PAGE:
BusinessDay
Nigeria's leading finance and market intelligence news report.

In four charts, why Nigerian states need more fiscal autonomy

The journey to true fiscal federalism in Nigeria took a bold leap last month after a Federal High Court in Port Harcourt ruled that the Federal Inland Revenue Service (FIRS) should not be responsible for collecting VAT in Rivers State.

The Port Harcourt ruling came at a time when states had been clamouring for more resource control in a bid to have more economic control over their affairs as Abuja faces dwindling revenue and higher debt service ratios.

Data compiled by BusinessDay show why states must wake up, challenge the status quo and the government on true fiscal federalism.

Poor IGR may cripple 8 states if FG allocation stops

An Annual States Viability Index (ASVI) sourced from the National Bureau of Statistics (NBS) comparing the IGR of each state with its Federation Account Allocations (FAA) shows that eight states have a poor IGR of less than 10 percent.

States generate IGR through Pay-As-You-Earn Tax (PAYE), Direct Assessment, Road Taxes and revenues from Ministries, Departments and Agencies (MDAs).

Read Also: Here are the top five states with the highest foreign investment in 2017

For instance, Bayelsa State received a combined total of N152 billion from the Federation Account Allocation (FAA) in 2020, however the state was only able to generate an IGR of N12 billion, which means the state generated 8 percent of total amount received from the federation account.

What this simply means is that Bayelsa with its oil-production advantage cannot survive without the federal allocation.

Other states that cannot survive without federal allocations include Jigawa, Katsina, Adamawa, Yobe, Niger and Taraba, whose IGR are all less than 10 percent of the federal allocations they receive.

Lagos, five other states generate more IGR than 30 states combined

Data compiled by BusinessDay also show IGR of Lagos State of N418 billion is higher than that of 22 other states put together whose IGR are extremely low and poor compared with their allocations from the Federation Account.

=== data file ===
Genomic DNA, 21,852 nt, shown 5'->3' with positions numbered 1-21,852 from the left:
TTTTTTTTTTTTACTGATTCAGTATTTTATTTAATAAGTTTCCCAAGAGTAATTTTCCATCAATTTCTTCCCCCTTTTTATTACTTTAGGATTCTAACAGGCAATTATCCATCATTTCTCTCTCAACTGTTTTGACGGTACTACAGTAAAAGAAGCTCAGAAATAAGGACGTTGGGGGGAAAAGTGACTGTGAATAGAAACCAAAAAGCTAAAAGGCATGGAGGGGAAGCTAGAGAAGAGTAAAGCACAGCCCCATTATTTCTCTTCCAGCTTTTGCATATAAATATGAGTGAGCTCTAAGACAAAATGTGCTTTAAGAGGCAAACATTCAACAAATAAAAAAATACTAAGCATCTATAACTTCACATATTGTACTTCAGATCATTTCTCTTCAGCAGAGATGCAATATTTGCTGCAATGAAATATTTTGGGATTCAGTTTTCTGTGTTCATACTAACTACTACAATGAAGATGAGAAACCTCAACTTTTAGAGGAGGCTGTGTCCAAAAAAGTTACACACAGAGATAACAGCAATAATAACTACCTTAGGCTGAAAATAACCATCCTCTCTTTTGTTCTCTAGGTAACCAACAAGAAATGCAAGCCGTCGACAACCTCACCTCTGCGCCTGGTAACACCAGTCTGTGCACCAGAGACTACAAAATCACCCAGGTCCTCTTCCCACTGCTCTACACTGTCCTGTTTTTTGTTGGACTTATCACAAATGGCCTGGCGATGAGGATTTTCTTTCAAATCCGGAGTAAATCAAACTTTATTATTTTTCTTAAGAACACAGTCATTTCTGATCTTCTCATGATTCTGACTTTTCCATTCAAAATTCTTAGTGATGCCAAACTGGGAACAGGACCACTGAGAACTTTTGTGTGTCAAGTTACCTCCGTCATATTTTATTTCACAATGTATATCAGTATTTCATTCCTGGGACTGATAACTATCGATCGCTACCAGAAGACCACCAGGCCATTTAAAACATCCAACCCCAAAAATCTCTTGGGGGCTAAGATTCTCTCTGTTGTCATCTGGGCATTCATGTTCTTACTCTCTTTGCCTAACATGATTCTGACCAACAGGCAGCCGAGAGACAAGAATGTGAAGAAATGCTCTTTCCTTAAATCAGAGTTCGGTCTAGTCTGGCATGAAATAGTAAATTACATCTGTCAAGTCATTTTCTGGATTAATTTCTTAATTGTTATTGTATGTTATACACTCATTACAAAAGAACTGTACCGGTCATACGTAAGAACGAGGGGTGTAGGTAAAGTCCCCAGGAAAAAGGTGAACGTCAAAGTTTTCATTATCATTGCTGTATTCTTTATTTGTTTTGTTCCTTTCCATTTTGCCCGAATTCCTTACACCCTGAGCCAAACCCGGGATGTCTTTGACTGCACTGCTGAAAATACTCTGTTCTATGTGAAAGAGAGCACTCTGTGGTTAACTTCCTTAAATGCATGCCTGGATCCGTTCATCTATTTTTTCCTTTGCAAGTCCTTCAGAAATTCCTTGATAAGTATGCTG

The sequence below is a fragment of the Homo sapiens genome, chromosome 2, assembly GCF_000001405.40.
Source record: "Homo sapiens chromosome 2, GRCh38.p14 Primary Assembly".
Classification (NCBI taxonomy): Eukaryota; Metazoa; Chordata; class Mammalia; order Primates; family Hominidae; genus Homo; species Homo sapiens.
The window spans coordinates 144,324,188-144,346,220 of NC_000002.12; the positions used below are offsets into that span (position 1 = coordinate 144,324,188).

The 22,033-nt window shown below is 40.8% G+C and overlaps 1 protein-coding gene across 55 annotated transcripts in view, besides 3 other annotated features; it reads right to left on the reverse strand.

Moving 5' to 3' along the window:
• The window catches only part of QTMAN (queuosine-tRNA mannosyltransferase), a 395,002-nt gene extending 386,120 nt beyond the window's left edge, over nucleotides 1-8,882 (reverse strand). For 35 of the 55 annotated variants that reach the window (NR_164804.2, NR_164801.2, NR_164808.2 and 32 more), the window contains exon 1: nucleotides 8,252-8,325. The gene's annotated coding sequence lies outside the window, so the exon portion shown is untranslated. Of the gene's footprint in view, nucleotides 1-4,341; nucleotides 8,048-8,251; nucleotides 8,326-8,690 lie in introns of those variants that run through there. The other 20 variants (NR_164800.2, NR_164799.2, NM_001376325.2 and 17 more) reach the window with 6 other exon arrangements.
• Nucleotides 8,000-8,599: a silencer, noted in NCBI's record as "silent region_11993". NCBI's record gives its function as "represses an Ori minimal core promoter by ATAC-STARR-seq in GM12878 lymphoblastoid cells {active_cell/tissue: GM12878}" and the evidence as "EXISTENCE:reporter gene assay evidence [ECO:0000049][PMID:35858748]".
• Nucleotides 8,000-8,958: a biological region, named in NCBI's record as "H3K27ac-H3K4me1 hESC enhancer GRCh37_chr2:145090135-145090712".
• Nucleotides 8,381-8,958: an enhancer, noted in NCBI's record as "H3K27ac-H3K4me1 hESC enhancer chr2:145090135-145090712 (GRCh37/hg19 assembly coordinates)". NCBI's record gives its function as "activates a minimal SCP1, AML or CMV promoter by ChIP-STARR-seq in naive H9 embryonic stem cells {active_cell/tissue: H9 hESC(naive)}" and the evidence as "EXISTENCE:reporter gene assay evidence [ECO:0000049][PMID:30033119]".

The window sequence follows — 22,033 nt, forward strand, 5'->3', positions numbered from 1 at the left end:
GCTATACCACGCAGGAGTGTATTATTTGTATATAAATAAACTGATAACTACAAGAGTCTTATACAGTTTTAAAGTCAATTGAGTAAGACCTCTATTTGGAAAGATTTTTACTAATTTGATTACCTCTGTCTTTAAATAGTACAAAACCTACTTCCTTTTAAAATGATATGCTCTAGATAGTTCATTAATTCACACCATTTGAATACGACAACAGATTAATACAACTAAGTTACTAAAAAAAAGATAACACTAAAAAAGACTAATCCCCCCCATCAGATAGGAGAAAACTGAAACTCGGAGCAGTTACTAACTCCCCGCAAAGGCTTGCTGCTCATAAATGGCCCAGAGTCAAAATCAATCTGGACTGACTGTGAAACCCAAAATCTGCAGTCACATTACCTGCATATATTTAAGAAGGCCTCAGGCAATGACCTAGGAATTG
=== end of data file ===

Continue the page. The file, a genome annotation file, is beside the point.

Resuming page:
Lagos remained steadfast in its number one position in IGR among the states with a total revenue generation of N418 billion compared with Federal Allocation of N115.93 billion, which translated to 139 percent in the 12 months of 2020.

It is followed by Rivers State that generated IGR of N117 billion compared with its allocation of N198 billion, representing 58 percent; Ogun with N50 billion compared with allocation of N88 billion, representing 57 percent; Kaduna with N50 billion compared with allocation of N124 billion, representing 40 percent; Oyo with IGR of N38 billion compared with allocation of N127 billion, representing 29.7 percent, and Anambra generated N28 billion compared with allocation of N94 billion, representing 29.6percent.

The total IGR of the six most viable states in 2020 at N695 billion was more than the entire IGR collected by the remaining 30 states put together, which was less than N508.5 billion.

Uneven economic distribution in regions

Data from NBS also show an uneven economic distribution among Nigeria’s geographical region led by the South West.

Followed closely by the oil-rich South-South region of N263.2 billion while North Central, North West, South East, and North East regions recorded IGR of N181.6 billion, N146.7 billion, N96.7 billion and N56.8 billion, respectively.

Most analysts say the reason for the skewed and uneven economic distribution is because of the low level of commercial activities in the Northern part of the region unlike other regions.

Late last year, Boko Haram terrorists invaded farmlands in a village in Borno State and massacred over 67 farmers. In many other parts of the North, activities of bandits and terrorists have scared farmers out of their farms.

Unequal VAT distribution

Efforts by BusinessDay to track the latest data of how much VAT was distributed and generated by states proved abortive due to lack of public data. However, Rivers State governor, Nyesom Wike, shared some insights on how VAT was distributed for the month of June, a situation that reflect the current discordant tunes over resource allocation.

According to Wike, Rivers generated N15 billion VAT revenue in June this year, but got N4.7 billion in return, while Kano generated N2.8 billion in the same month and got the same N2.8 billion back.

The governor also said N46.4 billion was collected from Lagos State in the same month but the Federal Government gave Lagos N9.3 billion.

 

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